Lucy and Will Tuttle. Photo: Jim Cole / AP Photo
Eleven generations of Tuttles have worked the land at the family farm in Dover, N.H., but this generation may be the last.
The family has put the 378-year-old farm on the market, CNN reported.
"We've been here for 40 years, doing what we love to do," Lucy Tuttle, 65, told the Associated Press . "But we're not able to work to our full capacity any longer, unfortunately." She runs the 134-acre farm with her brother Will, 63.
The farm, started in 1632, grows sweet corn, cucumbers, squash, tomatoes, blueberries, raspberries and strawberries. It was listed last Tuesday for $3.35 million, the AP reported. The farm carries a deed restriction stating that as conservation land, it cannot be developed into strip malls or a housing development.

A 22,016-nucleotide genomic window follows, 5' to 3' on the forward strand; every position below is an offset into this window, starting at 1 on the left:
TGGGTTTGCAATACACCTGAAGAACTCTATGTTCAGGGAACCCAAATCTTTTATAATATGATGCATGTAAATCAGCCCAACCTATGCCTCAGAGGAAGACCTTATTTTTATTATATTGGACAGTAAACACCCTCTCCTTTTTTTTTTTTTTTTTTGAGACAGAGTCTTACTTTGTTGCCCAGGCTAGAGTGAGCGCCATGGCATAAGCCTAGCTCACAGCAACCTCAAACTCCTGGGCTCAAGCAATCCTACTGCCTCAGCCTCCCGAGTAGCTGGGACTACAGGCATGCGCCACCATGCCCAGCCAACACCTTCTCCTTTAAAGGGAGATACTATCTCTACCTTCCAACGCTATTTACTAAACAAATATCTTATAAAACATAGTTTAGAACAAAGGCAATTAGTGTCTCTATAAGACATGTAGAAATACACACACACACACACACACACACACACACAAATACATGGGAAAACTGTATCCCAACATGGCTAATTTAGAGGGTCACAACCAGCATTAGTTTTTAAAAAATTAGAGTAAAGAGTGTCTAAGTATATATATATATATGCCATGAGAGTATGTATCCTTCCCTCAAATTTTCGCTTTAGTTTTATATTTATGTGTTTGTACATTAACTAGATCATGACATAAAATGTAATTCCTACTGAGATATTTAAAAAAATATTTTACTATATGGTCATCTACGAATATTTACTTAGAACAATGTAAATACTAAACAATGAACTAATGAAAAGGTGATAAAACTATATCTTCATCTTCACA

"We've been here for 40 years, doing what we love to do," Lucy Tuttle, told the AP. "But we're not able to work to our full capacity any longer, unfortunately." She and her brother both left the farm and had careers outside New Hampshire before returning to take over the business.
Despite family ties and a love of the land, the Tuttles are tired of working the long days needed to run a farm and trying to compete with local supermarkets, which can often undercut even their wholesale prices. They discouraged their own children from taking over, Lucy Tuttle told the AP.
"We would be saddling them with a considerable amount of debt," she said.
While it's on the market, the Tuttles will continue to run the farm and grow and sell produce. "The farm is operating until we find a buyer who loves this land almost as much as we do," Will Tuttle told the AP.
"This is not going to sell in one day," he told CNN. "Its may take a long time to sell it. We're prepared to battle it out until that time and spend what's left of our energy, so I can keep this place as vital as it can be."